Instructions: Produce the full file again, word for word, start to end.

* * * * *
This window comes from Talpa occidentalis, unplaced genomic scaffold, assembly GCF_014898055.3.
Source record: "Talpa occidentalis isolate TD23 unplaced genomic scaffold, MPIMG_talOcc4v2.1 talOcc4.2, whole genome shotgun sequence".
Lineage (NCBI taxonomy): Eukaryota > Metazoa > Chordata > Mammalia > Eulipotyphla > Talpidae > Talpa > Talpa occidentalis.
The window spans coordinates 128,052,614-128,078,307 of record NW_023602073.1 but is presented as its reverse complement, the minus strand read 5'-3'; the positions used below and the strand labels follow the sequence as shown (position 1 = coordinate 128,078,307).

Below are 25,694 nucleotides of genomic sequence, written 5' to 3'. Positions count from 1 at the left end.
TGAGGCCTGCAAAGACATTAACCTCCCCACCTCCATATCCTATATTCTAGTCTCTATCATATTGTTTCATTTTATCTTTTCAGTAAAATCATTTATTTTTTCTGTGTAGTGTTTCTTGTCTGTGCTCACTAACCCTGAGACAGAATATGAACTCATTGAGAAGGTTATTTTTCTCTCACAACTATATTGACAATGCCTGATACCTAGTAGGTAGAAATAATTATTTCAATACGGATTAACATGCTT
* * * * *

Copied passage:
This window comes from Talpa occidentalis, unplaced genomic scaffold, assembly GCF_014898055.3.
Source record: "Talpa occidentalis isolate TD23 unplaced genomic scaffold, MPIMG_talOcc4v2.1 talOcc4.2, whole genome shotgun sequence".
Lineage (NCBI taxonomy): Eukaryota > Metazoa > Chordata > Mammalia > Eulipotyphla > Talpidae > Talpa > Talpa occidentalis.
The window spans coordinates 128,052,614-128,078,307 of record NW_023602073.1 but is presented as its reverse complement, the minus strand read 5'-3'; the positions used below and the strand labels follow the sequence as shown (position 1 = coordinate 128,078,307).

Below are 25,694 nucleotides of genomic sequence, written 5' to 3'. Positions count from 1 at the left end.
TGAGGCCTGCAAAGACATTAACCTCCCCACCTCCATATCCTATATTCTAGTCTCTATCATATTGTTTCATTTTATCTTTTCAGTAAAATCATTTATTTTTTCTGTGTAGTGTTTCTTGTCTGTGCTCACTAACCCTGAGACAGAATATGAACTCATTGAGAAGGTTATTTTTCTCTCACAACTATATTGACAATGCCTGATACCTAGTAGGTAGAAATAATTATTTCAATACGGATTAACATGCTT